VACANT APARTMENT INTENTIONALLY SET ON FIRE, AUTHORITIES SAY

HIGH POINT- A vacant apartment unit in the Clara Cox public housing facility was intentionally set on fire Wednesday night, according to fire officials.The fire was started in the apartment's kitchen, causing about $2,500 in damage, said Denita Lynch, spokeswoman for the High Point Fire Department.

Firefighters responded to a call at 623 E. Russell Ave. at about 7:30 p.m. Wednesday and quickly extinguished the fire.

The High Point Housing Authority is planning to demolish the 140 apartments at Clara Cox, which have deteriorated with crumbling concrete walls, wobbly stairwell rails and outdated heating and air conditioning systems.

\ MAN CHARGED AFTER DRUG EVIDENCE FOUND AT HOME

DAVIDSON COUNTY- Brian Keith Chambers of 776 Lands End Road was charged Wednesday with maintaining a dwelling for distributing drugs after deputies discovered evidence that the 44-year-old was manufacturing methamphetamines out of his home, the Davidson County Sheriff's Office reported.

Deputies discovered the evidence while attempting to serve a probation violation warrant on Chambers, who also was charged with possession of drug paraphernalia, resisting arrest and possessing precursor chemicals.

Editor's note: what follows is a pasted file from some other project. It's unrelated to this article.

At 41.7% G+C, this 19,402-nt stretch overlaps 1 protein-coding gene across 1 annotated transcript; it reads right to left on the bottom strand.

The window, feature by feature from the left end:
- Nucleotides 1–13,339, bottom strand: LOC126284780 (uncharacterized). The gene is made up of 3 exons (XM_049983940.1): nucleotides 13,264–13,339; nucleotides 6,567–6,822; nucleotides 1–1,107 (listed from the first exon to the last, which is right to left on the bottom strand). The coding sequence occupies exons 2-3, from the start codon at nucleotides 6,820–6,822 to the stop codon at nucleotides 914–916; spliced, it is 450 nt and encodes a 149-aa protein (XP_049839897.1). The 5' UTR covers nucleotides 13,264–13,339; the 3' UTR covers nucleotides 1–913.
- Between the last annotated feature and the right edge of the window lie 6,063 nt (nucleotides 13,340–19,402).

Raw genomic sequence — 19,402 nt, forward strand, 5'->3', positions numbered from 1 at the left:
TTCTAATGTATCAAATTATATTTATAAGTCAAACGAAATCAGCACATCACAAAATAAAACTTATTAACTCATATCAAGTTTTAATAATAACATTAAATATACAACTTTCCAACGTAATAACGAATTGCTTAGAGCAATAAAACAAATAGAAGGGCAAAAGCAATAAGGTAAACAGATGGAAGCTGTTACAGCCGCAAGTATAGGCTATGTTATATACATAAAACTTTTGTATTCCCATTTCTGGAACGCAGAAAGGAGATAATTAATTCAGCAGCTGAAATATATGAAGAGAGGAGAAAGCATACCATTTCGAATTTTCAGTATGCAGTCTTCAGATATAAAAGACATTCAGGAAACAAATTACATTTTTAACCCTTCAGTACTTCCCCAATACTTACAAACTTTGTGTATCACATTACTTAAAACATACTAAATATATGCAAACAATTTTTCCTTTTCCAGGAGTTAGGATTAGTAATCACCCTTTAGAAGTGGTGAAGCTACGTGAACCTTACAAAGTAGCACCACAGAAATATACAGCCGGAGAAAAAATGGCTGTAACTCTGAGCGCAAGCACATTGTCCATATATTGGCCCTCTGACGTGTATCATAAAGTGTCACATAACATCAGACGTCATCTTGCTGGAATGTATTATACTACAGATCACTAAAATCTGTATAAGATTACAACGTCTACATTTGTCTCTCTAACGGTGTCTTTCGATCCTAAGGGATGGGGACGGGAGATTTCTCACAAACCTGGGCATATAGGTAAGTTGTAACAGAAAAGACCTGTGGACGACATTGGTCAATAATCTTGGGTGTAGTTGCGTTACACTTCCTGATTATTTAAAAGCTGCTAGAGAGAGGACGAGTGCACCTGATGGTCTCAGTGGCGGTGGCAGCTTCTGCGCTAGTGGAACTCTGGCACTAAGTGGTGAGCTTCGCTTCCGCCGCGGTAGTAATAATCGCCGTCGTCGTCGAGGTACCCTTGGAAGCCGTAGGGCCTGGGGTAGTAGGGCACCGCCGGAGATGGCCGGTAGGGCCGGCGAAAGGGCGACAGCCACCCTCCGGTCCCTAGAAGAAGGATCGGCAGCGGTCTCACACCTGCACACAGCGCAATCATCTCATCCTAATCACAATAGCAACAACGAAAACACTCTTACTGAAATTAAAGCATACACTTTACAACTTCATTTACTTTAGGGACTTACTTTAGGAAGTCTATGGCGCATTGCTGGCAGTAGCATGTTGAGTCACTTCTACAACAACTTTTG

Chambers is being held on $505,000 secured bond.

\ CITIZENS' POLICE ACADEMY CLASSES BEGIN IN JANUARY

HIGH POINT- The High Point Police Department Citizens' Academy will run Jan. 25 through April 26.

The 15-week program will give citizens and the officers an opportunity to interact and learn something from each other.

Classes will meet every Tuesday from 7-10 p.m. The program includes a blend of classroom time and hands-on exercises

Participants must be at least 21 years old and must not have been convicted of a felony or Class B misdemeanor. The deadline for submission of applications is Jan. 15. For more information, call Capt. Roger Thompson at 887-7936.

\ WHOOPING CRANES MAKE WAY HOME FROM MICHIGAN

DETROIT - Four rare whooping cranes who accidentally ended up in Michigan last summer have left the state and started their journey back to Florida.

Three of the cranes, which spent the summer in Mason County, left Michigan on Nov. 7 and have been staying in North Carolina's Jones County for at least the last week, the Detroit Free Press reported Thursday.

The fourth, which spent most of the summer and fall in Kalamazoo County, left the state on Nov. 2 and arrived in Sumter County, Fla., earlier this month.

The cranes are being monitored by Operation Migration, a group dedicated to conserving and expanding the population of whooping cranes in North America.

The four cranes were among seven who apparently lost their way during the migration from Florida to Wisconsin. Three of the birds found their way back to Wisconsin.

There's no way to tell if the birds will return to Michigan next summer, said Heather Ray of Operation Migration.

"It's up to them now," she said. "They're left to their own devices."

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